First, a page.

PUNK ROCK BLITZKRIEG is a social history of the New York punk scene from a charter member.
The tales from the dirty streets, the drugs, and epic struggles are all part of the unforgettable saga of a band that sang “We’re A Happy Family” with more than a bit of sarcasm.
It also includes never before shared stories of touring, meeting Stephen King, working with Phil Spector, and the sheer expanse of the band and punk rock music from the mid-seventies to the early twenty-first century.
Tragically, Joey died in April 2001 from lymphoma. Shortly after, Dee Dee died of an overdose. Johnny lost his battle with prostate cancer in September 2004.
Most recently Tommy Ramone died in July 2014 of bile duct cancer. These towering figures in rock history live on in our hearts, on the airwaves, and in the riveting tales of their surviving brother, Marky Ramone.
Advance Praise for
PUNK ROCK BLITZKRIEG
“The Ramones are one of the three or four most influential American rock bands of all time, and their story, as related by surviving member Marky Ramone, is both entertaining and enlightening. So put on your old leather jacket, scream Gabba-Gabba-Hey at the top of your lungs, and dig in.”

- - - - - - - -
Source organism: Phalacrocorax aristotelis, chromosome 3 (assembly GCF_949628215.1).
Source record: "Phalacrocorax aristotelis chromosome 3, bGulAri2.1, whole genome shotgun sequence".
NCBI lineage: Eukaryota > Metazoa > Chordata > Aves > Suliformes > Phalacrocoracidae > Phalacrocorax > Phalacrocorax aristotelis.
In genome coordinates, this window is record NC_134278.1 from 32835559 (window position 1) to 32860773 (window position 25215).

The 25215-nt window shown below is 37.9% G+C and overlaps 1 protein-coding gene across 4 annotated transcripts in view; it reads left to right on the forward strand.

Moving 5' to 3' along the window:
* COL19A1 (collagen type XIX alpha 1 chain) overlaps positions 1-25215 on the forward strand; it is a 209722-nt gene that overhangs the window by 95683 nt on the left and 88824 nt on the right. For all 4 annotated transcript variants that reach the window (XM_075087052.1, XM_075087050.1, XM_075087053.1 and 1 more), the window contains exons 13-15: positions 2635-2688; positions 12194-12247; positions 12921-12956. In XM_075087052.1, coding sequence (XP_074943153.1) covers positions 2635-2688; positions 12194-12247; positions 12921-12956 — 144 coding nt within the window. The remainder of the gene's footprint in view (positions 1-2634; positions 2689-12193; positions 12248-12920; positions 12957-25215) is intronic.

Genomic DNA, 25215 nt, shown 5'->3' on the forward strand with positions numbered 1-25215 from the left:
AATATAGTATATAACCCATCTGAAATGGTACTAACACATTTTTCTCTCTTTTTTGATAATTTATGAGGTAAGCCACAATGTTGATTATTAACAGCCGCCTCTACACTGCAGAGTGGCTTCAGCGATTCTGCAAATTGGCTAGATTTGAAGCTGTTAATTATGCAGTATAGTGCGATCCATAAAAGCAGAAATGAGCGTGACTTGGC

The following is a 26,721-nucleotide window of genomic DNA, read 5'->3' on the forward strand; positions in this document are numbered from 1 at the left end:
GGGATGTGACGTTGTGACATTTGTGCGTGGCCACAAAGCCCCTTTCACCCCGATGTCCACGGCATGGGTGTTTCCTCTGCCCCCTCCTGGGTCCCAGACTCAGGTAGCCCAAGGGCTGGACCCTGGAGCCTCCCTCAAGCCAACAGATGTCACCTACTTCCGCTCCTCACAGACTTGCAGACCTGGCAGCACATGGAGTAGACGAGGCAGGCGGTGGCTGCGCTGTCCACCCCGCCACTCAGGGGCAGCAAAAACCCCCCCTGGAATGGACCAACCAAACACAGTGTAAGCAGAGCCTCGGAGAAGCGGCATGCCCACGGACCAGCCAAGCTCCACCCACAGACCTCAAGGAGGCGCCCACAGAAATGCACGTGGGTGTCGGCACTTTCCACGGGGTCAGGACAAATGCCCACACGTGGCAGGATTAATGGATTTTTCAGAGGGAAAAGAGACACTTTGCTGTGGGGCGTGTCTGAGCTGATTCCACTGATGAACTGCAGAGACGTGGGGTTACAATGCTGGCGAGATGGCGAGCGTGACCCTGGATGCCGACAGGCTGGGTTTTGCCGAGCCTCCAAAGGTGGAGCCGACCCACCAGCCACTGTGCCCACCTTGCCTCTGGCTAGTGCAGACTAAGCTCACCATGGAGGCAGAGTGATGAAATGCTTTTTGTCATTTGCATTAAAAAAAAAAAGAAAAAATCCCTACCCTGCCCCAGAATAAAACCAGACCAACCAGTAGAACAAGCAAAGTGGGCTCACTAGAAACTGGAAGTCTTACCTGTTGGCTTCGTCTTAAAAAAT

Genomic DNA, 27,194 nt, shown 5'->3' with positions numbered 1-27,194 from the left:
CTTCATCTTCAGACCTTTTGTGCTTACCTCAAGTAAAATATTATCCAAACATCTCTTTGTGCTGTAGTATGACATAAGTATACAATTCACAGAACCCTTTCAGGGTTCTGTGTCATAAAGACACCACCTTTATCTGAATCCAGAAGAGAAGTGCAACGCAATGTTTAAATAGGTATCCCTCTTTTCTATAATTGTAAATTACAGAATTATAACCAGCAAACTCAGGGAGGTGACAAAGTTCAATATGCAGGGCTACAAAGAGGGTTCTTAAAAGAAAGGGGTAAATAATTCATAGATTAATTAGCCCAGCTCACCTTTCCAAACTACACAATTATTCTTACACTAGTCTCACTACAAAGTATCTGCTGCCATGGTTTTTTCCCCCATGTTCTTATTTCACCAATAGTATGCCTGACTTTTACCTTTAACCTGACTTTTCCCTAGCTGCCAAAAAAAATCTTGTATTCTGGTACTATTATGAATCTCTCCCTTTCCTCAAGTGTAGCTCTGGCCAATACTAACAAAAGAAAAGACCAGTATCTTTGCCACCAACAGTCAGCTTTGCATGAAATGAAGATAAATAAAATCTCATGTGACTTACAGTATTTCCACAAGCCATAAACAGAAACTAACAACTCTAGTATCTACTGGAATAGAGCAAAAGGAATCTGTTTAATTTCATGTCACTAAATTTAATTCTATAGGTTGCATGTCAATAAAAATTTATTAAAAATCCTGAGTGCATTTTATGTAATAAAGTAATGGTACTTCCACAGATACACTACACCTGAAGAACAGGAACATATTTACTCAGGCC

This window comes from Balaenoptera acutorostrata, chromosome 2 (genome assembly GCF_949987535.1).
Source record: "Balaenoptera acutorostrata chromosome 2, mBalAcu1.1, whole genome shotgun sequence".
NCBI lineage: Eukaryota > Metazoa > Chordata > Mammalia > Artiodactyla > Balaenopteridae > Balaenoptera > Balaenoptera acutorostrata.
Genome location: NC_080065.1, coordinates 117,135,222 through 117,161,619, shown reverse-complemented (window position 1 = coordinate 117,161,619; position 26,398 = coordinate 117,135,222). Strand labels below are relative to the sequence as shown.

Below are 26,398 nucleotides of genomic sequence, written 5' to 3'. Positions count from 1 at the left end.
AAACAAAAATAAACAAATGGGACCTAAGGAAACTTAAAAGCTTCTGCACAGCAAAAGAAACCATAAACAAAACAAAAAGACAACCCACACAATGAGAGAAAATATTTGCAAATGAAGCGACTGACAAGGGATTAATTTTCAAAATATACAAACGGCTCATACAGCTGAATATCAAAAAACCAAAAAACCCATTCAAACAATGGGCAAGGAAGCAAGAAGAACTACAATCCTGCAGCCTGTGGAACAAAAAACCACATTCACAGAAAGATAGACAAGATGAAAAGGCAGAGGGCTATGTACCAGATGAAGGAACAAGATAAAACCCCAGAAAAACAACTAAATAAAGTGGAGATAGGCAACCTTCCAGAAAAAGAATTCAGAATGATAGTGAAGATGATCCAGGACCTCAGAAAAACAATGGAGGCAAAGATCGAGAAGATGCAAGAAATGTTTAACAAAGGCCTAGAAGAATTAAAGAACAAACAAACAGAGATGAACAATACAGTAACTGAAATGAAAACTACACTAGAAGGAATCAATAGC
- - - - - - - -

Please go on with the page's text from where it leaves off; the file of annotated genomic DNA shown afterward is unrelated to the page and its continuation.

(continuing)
– Stephen King
“Marky and I are from the 70’s as a drummer from the 70’s he can show the new boys a beat or two! He’s legend!!!”
– Peter Criss of Kiss
“Marky was an integral part of not one, but TWO of the most important bands in rock and roll. He saw everything from ground zero and lived to tell about it. Absolutely vital document!”
– Anthony Bourdain
“Marky’s music and style defined the punk rock movement and has influenced countless artists, entertainers and designers. As a musician, he harnessed the energy of the 1970s counterculture into a truly new movement, one that resulted in a seismic shift in fashion, art and music. While playing in great groups like Wayne County and the Backstreet Boys, Dust, Estus, Richard Hell and the Voidoids, and of course The Ramones he became known as one of the best drummers on the scene.”
– Tommy Hilfiger
“It’s no secret that one of the Sire bands I was closest with were The Ramones. After all, my wife Linda, and good friend, Danny Fields managed them, and musically they changed the world.
I particularly depended on Tommy for strength and reason within the band, and was quite shocked and saddened when he decided to leave.
Thankfully, with advice from Tommy, they wound up choosing Marc Bell, who I knew well from Richard Hell and the Voidoids, also a Sire band. Marc is a drummer supreme, and was a perfect fit in every way, which is why I believe he was also chosen as the only non-original member to be inducted into the Rock and Roll Hall of Fame with the band back in 2002.
Beyond that, his story, both in and out of The Ramones, musically and personally is quite incredible. A good read.”
– Seymour Stein, co-founder of Sire Records